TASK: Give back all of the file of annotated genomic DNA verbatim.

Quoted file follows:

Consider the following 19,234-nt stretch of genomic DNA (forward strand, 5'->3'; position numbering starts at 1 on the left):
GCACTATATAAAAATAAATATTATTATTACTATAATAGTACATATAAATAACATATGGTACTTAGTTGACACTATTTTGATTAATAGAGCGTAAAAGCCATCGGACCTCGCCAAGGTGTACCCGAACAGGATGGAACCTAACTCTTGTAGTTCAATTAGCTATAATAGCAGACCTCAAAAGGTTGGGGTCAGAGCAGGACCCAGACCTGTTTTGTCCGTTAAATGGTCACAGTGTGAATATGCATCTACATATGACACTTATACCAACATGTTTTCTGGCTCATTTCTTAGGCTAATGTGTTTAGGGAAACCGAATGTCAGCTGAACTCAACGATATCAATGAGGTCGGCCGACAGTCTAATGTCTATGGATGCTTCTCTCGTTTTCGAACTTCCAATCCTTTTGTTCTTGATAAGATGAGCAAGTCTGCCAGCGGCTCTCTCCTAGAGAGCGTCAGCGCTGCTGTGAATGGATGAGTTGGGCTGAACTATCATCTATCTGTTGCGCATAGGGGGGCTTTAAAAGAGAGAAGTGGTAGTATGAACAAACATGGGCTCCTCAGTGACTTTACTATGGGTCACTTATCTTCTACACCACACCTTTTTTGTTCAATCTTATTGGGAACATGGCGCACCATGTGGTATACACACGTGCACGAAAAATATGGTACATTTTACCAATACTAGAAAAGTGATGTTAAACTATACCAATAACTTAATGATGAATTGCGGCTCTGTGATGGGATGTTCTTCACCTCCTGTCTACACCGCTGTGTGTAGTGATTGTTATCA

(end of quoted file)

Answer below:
Consider the following 19,234-nt stretch of genomic DNA (forward strand, 5'->3'; position numbering starts at 1 on the left):
GCACTATATAAAAATAAATATTATTATTACTATAATAGTACATATAAATAACATATGGTACTTAGTTGACACTATTTTGATTAATAGAGCGTAAAAGCCATCGGACCTCGCCAAGGTGTACCCGAACAGGATGGAACCTAACTCTTGTAGTTCAATTAGCTATAATAGCAGACCTCAAAAGGTTGGGGTCAGAGCAGGACCCAGACCTGTTTTGTCCGTTAAATGGTCACAGTGTGAATATGCATCTACATATGACACTTATACCAACATGTTTTCTGGCTCATTTCTTAGGCTAATGTGTTTAGGGAAACCGAATGTCAGCTGAACTCAACGATATCAATGAGGTCGGCCGACAGTCTAATGTCTATGGATGCTTCTCTCGTTTTCGAACTTCCAATCCTTTTGTTCTTGATAAGATGAGCAAGTCTGCCAGCGGCTCTCTCCTAGAGAGCGTCAGCGCTGCTGTGAATGGATGAGTTGGGCTGAACTATCATCTATCTGTTGCGCATAGGGGGGCTTTAAAAGAGAGAAGTGGTAGTATGAACAAACATGGGCTCCTCAGTGACTTTACTATGGGTCACTTATCTTCTACACCACACCTTTTTTGTTCAATCTTATTGGGAACATGGCGCACCATGTGGTATACACACGTGCACGAAAAATATGGTACATTTTACCAATACTAGAAAAGTGATGTTAAACTATACCAATAACTTAATGATGAATTGCGGCTCTGTGATGGGATGTTCTTCACCTCCTGTCTACACCGCTGTGTGTAGTGATTGTTATCA